3D Home Update

By on Dec 15, 2022 in Technology

3D printing has picked up the pace in the housing market, especially with inflation rising. Builders can print houses faster building with more earth friendly resources and fewer staff. Let’s explore the latest updates with 3D homes in the affordable and single-family housing markets.

The University of Maine unveiled the first 100% bio-based 3D printed home made entirely with bio-based materials. It features 3D-printed floors, walls, and roofs of wood fibers and bio-resins. The house is fully recyclable and highly insulated with 100% wood insulation and customizable R-values.

“Our state is facing the perfect storm of a housing crisis and labor shortage, but the University of Maine is stepping up once again to show that we can address these serious challenges with trademark Maine ingenuity,” said Gov. Janet Mills. “With its innovative BioHome3D, UMaine’s Advanced Structures and Composites Center is thinking creatively about how we can tackle our housing shortage, strengthen our forest products industry, and deliver people a safe place to live so they can contribute to our economy. While there is still more to be done, today’s development is a positive step forward — one that I was proud to support through my Maine Jobs & Recovery Plan and my budget.”

The technology is designed to address labor shortages and supply chain issues that are driving high costs and constricting the supply of affordable housing. Due to automated manufacturing and off-site production, less time is required for on-site building and fitting up the home. Printing using abundant, renewable, locally sourced wood fiber feedstock reduces dependence on a constrained supply chain. 

These materials support the revitalization of local forest product industries and are more resilient to global supply chain disruptions and labor shortages. Using advanced manufacturing processes and materials, future low-income homes can be customized to meet a homeowner’s space, energy efficiency, and aesthetic preferences.

“This project gives us a real possibility to achieve something that has eluded us to date, and that is the speed of production, to be able to mass produce in a speedy way housing. The idea that we can create housing units in a fraction of the time with a fraction of the workforce —is an efficiency that we’ve never experienced before. It’s going to stretch our precious state and federal resources exponentially, and most importantly, provide — quickly — for those most in need in our state,” said Daniel Brennan, director of MaineHousing.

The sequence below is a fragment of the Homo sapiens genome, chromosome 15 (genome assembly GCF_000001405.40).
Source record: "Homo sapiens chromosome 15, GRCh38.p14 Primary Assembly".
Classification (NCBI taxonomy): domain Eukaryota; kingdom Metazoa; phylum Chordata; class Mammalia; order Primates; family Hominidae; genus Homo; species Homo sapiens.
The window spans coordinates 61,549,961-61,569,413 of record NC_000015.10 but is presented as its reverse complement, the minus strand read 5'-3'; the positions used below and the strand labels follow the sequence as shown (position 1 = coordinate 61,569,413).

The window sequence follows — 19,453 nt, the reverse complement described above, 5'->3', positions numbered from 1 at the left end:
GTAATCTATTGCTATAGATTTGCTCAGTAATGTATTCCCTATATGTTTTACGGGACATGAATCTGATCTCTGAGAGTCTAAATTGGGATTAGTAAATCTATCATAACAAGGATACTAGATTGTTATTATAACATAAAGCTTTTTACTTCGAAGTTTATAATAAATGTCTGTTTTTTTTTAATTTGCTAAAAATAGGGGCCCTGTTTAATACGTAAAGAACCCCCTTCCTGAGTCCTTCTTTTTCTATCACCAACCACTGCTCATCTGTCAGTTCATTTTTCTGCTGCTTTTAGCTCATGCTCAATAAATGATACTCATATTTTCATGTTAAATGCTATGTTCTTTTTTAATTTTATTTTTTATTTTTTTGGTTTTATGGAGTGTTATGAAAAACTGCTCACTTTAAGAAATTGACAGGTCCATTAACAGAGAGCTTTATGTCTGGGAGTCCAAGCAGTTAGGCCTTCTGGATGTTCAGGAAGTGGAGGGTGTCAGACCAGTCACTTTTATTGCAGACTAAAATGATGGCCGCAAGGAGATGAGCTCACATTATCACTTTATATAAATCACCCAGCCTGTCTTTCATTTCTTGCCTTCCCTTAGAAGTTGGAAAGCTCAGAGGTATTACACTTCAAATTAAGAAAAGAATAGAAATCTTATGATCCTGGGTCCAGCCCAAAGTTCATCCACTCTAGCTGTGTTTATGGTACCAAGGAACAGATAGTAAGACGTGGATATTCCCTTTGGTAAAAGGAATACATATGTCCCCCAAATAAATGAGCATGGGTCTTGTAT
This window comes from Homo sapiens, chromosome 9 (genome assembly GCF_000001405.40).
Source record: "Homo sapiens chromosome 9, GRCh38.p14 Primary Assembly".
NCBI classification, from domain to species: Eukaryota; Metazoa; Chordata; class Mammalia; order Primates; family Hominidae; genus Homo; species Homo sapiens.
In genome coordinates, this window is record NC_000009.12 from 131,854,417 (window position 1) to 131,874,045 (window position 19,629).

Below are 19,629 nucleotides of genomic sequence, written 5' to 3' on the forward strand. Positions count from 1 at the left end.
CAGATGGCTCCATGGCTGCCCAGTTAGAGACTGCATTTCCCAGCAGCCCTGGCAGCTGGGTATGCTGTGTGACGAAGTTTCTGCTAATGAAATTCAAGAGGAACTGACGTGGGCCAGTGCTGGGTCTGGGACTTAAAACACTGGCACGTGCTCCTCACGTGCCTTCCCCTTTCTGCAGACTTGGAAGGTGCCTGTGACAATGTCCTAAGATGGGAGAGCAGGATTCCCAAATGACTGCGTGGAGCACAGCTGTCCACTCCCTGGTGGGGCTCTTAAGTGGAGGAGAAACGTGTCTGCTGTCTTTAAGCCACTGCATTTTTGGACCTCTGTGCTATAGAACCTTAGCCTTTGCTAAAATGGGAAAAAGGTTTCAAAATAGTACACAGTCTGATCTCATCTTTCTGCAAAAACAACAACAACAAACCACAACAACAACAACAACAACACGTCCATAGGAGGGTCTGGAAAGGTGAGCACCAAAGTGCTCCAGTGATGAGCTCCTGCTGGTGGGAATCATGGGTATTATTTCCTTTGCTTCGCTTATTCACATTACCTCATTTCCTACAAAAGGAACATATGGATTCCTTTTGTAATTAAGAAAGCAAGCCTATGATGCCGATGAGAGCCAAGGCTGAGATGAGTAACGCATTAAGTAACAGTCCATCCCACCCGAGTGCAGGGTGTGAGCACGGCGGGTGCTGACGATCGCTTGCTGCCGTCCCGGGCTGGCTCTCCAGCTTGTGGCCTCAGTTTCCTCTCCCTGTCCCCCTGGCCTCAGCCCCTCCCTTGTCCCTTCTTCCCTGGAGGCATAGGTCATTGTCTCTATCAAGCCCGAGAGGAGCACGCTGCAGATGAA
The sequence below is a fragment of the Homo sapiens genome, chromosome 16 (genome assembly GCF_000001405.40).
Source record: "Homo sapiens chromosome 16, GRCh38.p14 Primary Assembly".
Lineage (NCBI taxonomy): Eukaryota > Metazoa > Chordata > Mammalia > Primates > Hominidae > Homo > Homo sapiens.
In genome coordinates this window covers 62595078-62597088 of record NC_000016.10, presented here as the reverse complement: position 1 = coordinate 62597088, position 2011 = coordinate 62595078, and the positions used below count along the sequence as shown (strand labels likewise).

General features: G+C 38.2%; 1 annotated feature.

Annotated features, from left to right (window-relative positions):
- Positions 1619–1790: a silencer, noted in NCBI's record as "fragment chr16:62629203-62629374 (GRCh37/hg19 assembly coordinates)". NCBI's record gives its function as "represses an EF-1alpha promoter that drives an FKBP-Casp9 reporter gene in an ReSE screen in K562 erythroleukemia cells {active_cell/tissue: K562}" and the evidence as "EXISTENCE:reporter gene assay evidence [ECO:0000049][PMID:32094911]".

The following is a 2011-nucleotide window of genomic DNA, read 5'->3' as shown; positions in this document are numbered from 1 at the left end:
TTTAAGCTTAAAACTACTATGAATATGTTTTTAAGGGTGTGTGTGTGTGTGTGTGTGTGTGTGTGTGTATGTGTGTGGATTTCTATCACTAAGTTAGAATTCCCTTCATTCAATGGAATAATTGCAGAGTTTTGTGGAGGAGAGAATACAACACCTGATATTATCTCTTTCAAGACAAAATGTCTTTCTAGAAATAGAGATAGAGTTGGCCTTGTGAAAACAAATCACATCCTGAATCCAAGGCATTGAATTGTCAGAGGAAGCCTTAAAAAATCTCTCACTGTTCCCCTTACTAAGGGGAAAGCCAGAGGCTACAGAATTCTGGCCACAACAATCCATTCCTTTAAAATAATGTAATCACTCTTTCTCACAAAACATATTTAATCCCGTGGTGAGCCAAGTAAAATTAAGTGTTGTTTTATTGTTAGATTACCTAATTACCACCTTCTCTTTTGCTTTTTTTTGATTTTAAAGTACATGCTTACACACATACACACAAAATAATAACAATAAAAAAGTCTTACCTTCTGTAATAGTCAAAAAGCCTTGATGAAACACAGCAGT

3D-printed houses are moving at a different pace over in Austin, Texas. One of the nation’s largest homebuilders, Lennar, is partnering with ICON, a 3D printing company, to develop the project. Lennar was an early investor in ICON, which has printed just about a dozen homes in Texas and Mexico. The Vulcan, an enormous 3D printing machine first introduced at Austin’s SXSW, is forcing out 100 three- and four-bedroom homes with less labor staff needed. These homes will go on the market in 2023, starting in the mid-$400,000 range.  

“The promise of robotic construction is a promise of automation, reducing labor – therefore reducing labor costs,” said ICON co-founder Jason Ballard.

3D homes are more energy efficient and studier than wood. According to a report by NBC, they are four times above the regulatory code for resistance to various elements like wind and water. ICON’s specially formulated cement forms walls resistant to water, mold, termites, and fire damage. Strength and durability were a testament to an ICON home in Mexico that withstood a 7.4 magnitude earthquake in the summer of 2020.

It will be exciting to see how these cost-effective homes spread nationally and add to existing housing supply.